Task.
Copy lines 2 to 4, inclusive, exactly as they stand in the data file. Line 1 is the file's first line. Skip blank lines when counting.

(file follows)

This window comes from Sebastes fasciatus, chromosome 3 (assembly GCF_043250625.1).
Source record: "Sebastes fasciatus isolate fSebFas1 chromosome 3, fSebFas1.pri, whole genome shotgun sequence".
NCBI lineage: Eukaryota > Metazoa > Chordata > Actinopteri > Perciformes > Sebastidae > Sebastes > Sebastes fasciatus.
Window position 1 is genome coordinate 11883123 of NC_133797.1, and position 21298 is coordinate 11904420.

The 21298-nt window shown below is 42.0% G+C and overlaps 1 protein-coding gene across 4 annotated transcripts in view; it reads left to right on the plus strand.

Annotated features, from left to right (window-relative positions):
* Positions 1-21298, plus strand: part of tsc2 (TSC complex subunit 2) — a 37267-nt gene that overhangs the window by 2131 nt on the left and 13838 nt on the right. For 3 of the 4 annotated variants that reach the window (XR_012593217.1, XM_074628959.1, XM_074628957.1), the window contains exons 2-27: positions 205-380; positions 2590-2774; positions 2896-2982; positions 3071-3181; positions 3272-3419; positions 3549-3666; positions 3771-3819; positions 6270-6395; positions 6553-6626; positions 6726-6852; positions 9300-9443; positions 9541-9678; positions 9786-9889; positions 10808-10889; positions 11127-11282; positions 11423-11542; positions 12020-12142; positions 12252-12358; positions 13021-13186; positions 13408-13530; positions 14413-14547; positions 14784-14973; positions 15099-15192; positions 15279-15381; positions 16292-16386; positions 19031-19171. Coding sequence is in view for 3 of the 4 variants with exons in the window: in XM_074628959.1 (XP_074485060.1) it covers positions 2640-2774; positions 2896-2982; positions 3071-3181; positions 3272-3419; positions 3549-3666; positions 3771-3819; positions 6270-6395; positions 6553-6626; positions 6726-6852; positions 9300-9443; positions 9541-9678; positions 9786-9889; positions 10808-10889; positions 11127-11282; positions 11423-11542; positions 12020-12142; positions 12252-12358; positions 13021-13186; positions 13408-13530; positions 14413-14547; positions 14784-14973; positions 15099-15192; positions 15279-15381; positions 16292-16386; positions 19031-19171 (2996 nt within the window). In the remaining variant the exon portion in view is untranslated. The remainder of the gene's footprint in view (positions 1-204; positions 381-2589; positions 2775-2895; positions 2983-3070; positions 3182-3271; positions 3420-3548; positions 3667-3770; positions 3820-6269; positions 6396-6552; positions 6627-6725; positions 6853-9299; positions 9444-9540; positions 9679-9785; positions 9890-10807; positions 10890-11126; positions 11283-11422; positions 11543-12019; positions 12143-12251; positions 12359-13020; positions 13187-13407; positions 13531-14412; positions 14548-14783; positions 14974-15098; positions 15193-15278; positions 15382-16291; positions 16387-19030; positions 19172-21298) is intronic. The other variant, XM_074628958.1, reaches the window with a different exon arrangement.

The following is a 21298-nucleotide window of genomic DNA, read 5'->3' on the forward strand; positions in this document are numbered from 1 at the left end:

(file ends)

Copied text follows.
Source record: "Sebastes fasciatus isolate fSebFas1 chromosome 3, fSebFas1.pri, whole genome shotgun sequence".
NCBI lineage: Eukaryota > Metazoa > Chordata > Actinopteri > Perciformes > Sebastidae > Sebastes > Sebastes fasciatus.
Window position 1 is genome coordinate 11883123 of NC_133797.1, and position 21298 is coordinate 11904420.